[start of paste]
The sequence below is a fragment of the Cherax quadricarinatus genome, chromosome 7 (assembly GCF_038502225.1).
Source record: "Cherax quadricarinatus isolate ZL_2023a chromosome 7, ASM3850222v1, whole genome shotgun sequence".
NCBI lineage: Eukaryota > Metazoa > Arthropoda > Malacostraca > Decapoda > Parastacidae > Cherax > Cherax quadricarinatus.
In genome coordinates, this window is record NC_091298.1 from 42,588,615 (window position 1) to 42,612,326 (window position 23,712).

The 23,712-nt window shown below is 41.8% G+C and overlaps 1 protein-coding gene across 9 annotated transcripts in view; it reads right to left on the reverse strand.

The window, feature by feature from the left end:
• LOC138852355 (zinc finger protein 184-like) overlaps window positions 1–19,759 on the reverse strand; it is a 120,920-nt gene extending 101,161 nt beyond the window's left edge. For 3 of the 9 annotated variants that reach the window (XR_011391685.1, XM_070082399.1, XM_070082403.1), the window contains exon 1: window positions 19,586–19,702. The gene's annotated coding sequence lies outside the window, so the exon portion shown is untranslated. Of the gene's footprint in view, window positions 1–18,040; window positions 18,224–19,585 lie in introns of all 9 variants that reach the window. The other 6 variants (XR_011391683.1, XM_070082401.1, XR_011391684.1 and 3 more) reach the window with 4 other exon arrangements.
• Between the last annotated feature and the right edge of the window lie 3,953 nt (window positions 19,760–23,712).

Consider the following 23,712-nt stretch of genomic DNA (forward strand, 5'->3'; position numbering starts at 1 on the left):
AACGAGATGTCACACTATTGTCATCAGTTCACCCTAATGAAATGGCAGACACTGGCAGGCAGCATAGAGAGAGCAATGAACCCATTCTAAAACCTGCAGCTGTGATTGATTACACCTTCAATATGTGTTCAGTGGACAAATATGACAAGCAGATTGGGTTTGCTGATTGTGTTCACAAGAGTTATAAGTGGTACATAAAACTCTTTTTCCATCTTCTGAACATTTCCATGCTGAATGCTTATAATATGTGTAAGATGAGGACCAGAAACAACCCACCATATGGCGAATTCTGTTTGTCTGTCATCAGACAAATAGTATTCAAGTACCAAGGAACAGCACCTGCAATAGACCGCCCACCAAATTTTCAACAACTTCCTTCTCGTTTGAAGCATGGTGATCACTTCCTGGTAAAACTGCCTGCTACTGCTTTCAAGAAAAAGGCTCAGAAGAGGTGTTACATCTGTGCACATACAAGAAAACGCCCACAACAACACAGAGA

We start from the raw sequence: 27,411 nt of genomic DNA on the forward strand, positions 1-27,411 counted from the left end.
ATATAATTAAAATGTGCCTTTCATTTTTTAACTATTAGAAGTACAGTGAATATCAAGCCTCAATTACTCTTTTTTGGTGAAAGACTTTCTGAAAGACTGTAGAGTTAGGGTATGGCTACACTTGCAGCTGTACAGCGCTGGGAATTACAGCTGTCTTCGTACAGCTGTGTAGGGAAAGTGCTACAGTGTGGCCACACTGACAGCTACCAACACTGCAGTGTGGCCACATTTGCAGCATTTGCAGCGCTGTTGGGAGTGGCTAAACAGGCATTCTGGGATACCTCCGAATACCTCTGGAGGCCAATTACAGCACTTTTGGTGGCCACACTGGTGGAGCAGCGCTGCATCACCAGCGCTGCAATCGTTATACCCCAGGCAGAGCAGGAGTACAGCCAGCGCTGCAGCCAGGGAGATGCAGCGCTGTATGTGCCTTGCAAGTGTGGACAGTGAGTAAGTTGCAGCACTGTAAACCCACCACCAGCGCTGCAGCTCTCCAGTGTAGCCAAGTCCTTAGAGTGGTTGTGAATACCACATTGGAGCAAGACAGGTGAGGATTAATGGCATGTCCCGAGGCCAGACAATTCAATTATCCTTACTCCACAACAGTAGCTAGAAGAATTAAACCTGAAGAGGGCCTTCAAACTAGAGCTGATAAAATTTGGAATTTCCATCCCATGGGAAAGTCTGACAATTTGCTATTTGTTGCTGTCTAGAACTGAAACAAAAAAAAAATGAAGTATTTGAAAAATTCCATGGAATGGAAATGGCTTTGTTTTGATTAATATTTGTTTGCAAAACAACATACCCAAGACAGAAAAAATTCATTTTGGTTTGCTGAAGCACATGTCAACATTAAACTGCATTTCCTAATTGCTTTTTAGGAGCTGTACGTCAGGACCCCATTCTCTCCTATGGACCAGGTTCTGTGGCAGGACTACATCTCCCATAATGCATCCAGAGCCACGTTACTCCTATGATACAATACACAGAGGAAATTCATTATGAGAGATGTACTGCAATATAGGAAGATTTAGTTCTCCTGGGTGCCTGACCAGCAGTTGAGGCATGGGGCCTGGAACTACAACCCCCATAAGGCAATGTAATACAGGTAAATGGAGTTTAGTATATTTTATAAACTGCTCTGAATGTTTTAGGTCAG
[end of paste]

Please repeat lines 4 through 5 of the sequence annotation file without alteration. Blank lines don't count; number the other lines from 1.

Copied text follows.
In genome coordinates, this window is record NC_091298.1 from 42,588,615 (window position 1) to 42,612,326 (window position 23,712).

The 23,712-nt window shown below is 41.8% G+C and overlaps 1 protein-coding gene across 9 annotated transcripts in view; it reads right to left on the reverse strand.